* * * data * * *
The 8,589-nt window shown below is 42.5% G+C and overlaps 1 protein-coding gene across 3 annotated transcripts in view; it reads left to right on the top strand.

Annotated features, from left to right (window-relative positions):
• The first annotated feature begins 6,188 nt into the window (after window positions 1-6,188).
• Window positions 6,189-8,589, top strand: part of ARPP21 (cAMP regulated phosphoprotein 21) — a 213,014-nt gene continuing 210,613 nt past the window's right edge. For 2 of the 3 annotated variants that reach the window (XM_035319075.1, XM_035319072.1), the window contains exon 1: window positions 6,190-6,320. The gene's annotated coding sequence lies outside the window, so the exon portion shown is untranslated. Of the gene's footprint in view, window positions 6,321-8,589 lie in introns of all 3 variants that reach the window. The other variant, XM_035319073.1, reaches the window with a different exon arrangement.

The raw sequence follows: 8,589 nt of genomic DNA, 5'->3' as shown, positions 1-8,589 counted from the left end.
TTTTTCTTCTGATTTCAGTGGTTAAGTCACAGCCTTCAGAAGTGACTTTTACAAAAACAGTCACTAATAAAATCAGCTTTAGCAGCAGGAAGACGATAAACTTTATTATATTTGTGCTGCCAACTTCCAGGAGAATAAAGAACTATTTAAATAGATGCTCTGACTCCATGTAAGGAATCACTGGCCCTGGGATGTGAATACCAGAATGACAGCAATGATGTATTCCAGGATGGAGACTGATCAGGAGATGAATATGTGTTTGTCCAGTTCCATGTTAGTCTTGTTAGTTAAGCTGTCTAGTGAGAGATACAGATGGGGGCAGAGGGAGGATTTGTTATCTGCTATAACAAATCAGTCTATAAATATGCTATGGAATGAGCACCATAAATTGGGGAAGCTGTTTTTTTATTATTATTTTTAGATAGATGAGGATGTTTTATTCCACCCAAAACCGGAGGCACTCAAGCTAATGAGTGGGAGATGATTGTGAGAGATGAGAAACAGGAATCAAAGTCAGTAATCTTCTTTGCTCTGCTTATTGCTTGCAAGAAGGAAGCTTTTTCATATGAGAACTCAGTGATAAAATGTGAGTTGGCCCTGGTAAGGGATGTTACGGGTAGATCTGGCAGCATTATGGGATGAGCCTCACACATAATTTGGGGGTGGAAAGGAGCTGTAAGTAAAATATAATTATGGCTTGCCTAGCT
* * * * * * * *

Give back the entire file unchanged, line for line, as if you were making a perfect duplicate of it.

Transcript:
The 8,589-nt window shown below is 42.5% G+C and overlaps 1 protein-coding gene across 3 annotated transcripts in view; it reads left to right on the top strand.

Annotated features, from left to right (window-relative positions):
• The first annotated feature begins 6,188 nt into the window (after window positions 1-6,188).
• Window positions 6,189-8,589, top strand: part of ARPP21 (cAMP regulated phosphoprotein 21) — a 213,014-nt gene continuing 210,613 nt past the window's right edge. For 2 of the 3 annotated variants that reach the window (XM_035319075.1, XM_035319072.1), the window contains exon 1: window positions 6,190-6,320. The gene's annotated coding sequence lies outside the window, so the exon portion shown is untranslated. Of the gene's footprint in view, window positions 6,321-8,589 lie in introns of all 3 variants that reach the window. The other variant, XM_035319073.1, reaches the window with a different exon arrangement.

The raw sequence follows: 8,589 nt of genomic DNA, 5'->3' as shown, positions 1-8,589 counted from the left end.
TTTTTCTTCTGATTTCAGTGGTTAAGTCACAGCCTTCAGAAGTGACTTTTACAAAAACAGTCACTAATAAAATCAGCTTTAGCAGCAGGAAGACGATAAACTTTATTATATTTGTGCTGCCAACTTCCAGGAGAATAAAGAACTATTTAAATAGATGCTCTGACTCCATGTAAGGAATCACTGGCCCTGGGATGTGAATACCAGAATGACAGCAATGATGTATTCCAGGATGGAGACTGATCAGGAGATGAATATGTGTTTGTCCAGTTCCATGTTAGTCTTGTTAGTTAAGCTGTCTAGTGAGAGATACAGATGGGGGCAGAGGGAGGATTTGTTATCTGCTATAACAAATCAGTCTATAAATATGCTATGGAATGAGCACCATAAATTGGGGAAGCTGTTTTTTTATTATTATTTTTAGATAGATGAGGATGTTTTATTCCACCCAAAACCGGAGGCACTCAAGCTAATGAGTGGGAGATGATTGTGAGAGATGAGAAACAGGAATCAAAGTCAGTAATCTTCTTTGCTCTGCTTATTGCTTGCAAGAAGGAAGCTTTTTCATATGAGAACTCAGTGATAAAATGTGAGTTGGCCCTGGTAAGGGATGTTACGGGTAGATCTGGCAGCATTATGGGATGAGCCTCACACATAATTTGGGGGTGGAAAGGAGCTGTAAGTAAAATATAATTATGGCTTGCCTAGCT